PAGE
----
"James Kim did nothing wrong," Hastings said. "He was trying to save his family." Still, he urged drivers to check road conditions by calling special state numbers as they travel.

    Anderson said while the search's ultimate end was saddening, he was glad it came to a resolution.

    "I am happy we found Kati and the kids," Anderson said. "I am happy that we were able to give closure to the family by finding James."

    Elizabeth Suh: elizabethsuh@news.oregonian.com; 503-221-8215. David Austin: davidaustin@news.oregonian.com;503-294-5910

  15. ColtCarbine

    ColtCarbine Monkey+++ Founding Member

    Photos of Kim's 10 mile trek
    james-kim-path01s. james-kim-path02s. james-kim-path03s.
  16. ColtCarbine

    ColtCarbine Monkey+++ Founding Member

    Part of the article posted...

    Saturday morning, the couple switched gears. In studying a map of Oregon, they estimated the town of Galice was located on a river about four miles east of them. James Kim hoped to get to a road with cars on it or follow a river to the town.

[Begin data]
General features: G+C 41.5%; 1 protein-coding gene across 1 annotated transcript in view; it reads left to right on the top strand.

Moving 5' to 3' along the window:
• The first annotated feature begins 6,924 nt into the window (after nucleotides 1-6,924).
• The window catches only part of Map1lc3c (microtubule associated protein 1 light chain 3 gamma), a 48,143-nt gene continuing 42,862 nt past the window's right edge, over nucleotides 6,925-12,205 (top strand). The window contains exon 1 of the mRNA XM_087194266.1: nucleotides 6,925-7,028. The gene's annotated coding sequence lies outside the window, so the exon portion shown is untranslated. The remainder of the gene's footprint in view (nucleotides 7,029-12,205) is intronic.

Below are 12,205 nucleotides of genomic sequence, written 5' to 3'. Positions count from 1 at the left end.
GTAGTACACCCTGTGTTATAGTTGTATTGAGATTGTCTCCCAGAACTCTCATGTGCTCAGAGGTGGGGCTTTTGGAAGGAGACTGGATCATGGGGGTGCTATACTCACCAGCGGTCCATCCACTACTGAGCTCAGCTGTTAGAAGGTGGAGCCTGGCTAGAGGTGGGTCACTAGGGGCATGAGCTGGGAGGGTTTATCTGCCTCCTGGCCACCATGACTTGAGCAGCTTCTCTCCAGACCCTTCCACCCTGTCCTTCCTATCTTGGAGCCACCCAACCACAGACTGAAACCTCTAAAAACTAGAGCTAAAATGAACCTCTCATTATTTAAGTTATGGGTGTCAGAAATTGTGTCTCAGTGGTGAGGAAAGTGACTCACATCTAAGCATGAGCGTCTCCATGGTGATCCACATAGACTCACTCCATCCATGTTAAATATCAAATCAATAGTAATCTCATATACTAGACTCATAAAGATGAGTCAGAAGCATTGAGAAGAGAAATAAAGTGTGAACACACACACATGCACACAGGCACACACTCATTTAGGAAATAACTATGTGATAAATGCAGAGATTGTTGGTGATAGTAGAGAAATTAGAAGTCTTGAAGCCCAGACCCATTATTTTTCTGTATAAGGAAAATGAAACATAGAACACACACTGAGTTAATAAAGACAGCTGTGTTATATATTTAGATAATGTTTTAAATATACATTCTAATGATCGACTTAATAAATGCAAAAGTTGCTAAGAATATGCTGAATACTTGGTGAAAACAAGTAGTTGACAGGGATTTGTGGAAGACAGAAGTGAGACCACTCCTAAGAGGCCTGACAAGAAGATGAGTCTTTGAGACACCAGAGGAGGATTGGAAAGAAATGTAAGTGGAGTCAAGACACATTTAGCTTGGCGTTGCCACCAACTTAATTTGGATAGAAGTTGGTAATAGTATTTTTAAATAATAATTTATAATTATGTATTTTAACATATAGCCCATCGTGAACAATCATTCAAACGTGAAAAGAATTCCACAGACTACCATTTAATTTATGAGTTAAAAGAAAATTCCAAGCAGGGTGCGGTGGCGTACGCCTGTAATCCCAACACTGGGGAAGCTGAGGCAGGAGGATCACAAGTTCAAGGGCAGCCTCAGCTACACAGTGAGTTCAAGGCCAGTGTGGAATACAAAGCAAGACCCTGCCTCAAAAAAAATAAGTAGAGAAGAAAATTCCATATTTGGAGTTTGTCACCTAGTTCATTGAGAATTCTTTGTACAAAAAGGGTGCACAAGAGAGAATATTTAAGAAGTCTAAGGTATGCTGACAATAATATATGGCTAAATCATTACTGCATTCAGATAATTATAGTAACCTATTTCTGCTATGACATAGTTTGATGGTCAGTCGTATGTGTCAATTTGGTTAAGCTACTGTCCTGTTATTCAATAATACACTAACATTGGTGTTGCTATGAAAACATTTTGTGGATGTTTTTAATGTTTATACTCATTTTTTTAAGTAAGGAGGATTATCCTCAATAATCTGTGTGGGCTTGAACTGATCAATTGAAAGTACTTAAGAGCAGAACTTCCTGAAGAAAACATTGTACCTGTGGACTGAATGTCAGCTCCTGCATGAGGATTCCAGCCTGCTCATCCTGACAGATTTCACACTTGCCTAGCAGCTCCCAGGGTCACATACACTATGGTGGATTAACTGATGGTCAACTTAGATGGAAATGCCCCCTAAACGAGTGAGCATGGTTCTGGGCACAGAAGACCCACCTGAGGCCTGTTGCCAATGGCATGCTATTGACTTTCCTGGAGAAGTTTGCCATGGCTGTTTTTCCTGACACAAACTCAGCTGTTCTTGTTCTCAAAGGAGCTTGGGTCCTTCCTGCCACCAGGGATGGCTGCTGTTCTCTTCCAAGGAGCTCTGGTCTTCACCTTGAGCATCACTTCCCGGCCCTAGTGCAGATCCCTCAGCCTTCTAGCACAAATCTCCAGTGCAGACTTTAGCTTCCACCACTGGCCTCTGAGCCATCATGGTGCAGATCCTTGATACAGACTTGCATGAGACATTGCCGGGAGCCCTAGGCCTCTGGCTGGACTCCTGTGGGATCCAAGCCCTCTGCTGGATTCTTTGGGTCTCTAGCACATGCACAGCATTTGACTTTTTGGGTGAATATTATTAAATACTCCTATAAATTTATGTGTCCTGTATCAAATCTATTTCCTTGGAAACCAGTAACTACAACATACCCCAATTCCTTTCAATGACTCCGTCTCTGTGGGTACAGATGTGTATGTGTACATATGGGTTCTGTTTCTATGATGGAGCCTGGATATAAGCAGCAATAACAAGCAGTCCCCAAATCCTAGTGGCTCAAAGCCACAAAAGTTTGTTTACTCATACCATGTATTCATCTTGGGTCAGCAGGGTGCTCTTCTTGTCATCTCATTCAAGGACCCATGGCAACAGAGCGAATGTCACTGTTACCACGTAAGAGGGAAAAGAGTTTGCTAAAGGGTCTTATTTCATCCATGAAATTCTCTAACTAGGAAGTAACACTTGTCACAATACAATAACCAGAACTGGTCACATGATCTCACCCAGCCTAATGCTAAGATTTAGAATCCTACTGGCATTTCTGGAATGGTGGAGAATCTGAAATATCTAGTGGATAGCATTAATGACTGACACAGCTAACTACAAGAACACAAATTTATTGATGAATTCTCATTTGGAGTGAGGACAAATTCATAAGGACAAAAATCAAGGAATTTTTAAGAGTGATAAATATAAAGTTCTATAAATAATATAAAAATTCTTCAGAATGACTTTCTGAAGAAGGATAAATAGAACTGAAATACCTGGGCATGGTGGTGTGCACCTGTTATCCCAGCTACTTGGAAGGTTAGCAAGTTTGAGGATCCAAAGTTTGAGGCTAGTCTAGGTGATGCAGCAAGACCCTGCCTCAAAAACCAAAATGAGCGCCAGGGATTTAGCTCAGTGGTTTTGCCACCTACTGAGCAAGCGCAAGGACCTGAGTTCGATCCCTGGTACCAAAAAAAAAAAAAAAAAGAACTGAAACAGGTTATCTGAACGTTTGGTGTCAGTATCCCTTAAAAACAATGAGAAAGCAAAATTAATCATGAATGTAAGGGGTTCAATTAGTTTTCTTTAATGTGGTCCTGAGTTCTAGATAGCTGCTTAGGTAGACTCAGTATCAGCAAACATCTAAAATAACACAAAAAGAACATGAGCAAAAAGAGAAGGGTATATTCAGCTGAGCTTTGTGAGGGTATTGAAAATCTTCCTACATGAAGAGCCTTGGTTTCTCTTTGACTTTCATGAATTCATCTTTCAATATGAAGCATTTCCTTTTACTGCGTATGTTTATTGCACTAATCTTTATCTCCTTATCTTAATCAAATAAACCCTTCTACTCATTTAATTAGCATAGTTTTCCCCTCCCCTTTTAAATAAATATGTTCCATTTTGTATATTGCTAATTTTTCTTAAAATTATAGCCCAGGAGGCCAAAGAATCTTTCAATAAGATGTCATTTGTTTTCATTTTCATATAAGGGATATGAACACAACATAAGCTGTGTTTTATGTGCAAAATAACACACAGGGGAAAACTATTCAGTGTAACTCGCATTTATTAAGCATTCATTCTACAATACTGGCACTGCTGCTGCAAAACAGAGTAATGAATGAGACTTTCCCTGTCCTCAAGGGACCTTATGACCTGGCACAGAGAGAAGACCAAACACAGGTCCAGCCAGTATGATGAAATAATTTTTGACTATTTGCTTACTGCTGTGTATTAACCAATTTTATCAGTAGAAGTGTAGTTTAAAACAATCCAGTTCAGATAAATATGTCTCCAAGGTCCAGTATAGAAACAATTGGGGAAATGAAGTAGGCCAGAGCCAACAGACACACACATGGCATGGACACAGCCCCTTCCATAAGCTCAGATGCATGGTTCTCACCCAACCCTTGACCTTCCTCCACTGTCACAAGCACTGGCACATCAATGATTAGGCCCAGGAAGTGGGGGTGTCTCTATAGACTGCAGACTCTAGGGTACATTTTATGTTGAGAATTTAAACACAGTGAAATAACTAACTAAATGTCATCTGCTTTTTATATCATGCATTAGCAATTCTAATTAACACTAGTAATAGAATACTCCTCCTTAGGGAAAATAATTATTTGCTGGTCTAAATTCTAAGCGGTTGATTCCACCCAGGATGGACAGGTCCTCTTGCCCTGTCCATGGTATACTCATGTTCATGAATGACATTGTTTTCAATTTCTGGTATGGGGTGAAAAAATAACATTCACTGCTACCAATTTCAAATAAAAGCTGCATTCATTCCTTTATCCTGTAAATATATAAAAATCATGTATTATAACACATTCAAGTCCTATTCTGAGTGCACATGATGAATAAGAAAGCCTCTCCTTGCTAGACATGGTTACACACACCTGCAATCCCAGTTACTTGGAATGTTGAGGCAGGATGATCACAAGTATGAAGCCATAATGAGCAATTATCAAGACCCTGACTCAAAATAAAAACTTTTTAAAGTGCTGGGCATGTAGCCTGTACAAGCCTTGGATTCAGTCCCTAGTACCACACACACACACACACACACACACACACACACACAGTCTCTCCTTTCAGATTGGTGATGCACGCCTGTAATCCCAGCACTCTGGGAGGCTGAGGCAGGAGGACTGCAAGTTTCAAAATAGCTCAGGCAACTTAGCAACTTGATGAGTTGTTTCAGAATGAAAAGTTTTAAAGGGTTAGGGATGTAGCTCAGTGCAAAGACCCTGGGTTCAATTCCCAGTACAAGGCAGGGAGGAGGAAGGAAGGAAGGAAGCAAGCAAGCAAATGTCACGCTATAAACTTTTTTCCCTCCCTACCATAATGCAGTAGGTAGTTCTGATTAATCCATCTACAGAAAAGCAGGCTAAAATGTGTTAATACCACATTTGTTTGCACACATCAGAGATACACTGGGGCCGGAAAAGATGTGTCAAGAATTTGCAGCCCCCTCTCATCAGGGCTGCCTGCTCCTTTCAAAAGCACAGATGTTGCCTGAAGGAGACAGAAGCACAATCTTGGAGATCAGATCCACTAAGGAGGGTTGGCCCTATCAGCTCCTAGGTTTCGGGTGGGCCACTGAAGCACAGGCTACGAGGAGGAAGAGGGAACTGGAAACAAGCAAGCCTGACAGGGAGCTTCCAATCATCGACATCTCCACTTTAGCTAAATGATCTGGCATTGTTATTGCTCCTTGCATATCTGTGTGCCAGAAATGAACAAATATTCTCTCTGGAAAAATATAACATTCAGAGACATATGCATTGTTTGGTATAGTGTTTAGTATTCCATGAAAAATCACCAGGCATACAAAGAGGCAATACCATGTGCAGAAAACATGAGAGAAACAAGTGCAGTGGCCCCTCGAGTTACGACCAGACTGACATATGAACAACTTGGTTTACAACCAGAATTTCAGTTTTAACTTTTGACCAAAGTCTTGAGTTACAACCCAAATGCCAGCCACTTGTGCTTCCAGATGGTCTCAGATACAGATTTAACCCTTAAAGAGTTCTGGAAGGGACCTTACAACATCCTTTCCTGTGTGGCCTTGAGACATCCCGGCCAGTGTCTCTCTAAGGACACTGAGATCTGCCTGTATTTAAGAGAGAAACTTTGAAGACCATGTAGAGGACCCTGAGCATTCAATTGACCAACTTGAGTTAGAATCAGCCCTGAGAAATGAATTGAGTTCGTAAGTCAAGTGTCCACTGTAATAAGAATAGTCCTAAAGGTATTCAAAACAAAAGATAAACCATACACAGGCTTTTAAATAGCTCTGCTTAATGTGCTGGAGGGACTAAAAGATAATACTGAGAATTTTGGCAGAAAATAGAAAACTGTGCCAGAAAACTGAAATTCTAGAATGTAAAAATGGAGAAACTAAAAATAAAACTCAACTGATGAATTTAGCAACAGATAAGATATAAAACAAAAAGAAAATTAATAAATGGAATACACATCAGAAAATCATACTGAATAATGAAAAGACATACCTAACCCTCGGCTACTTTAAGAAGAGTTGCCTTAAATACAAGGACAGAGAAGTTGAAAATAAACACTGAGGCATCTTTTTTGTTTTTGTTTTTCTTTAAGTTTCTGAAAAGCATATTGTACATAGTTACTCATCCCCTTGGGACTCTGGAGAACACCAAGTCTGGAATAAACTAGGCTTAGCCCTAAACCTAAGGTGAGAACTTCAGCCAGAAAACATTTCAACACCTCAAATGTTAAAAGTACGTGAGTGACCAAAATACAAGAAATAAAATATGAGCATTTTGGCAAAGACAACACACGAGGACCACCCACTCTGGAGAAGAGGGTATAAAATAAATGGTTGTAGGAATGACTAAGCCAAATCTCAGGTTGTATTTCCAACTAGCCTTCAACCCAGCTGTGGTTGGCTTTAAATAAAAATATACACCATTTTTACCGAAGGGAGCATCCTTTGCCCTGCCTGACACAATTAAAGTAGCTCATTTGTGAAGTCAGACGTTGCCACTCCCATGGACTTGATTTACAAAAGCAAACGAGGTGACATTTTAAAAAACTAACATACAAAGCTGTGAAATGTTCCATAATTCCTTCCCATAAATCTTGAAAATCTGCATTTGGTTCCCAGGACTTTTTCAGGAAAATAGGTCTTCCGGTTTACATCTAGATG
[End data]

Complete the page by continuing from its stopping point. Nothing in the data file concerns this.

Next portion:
17. ColtCarbine

    ColtCarbine Monkey+++ Founding Member

    A forest fire would have kept ya warm too.

    Sad the father paid with his life because of his mistakes in trying to save his family, when the resources to save his skin was all around him. Very sad indeed. [angelsad]
  18. Brokor

    Brokor Live Free or Cry Moderator Site Supporter+++ Founding Member

    Yes. They failed. Got that part. But what gets me is the way people are all wrapped up in this. With so many thousands of people dying -being murdered all over the world daily...I am amazed at how some guy who can't navigate the roadway dies -(the place where the trees don't grow) dies of hypothermia rather than stay in place and be found. There was no survival skill besides staying warm and providing signal. And how do you think the other millions of Americans will fare when the electricity goes out?I say come what may, prepare for the worst, but this soldier does'nt have the time nor the inclination to mourne the weak and stupid. Too many people think that this crap is entertainment. Interesting. "News". That magic box has the social rats all craving for more. What sick, pathetic creatures people have become.Merry Christmas.
  19. Blackjack

    Blackjack Monkey+++

    Well said.
  20. Quigley_Sharps

    Quigley_Sharps The Badministrator Administrator Founding Member

    Hey Broker
    Welcome Back man, hows things over there going for you ?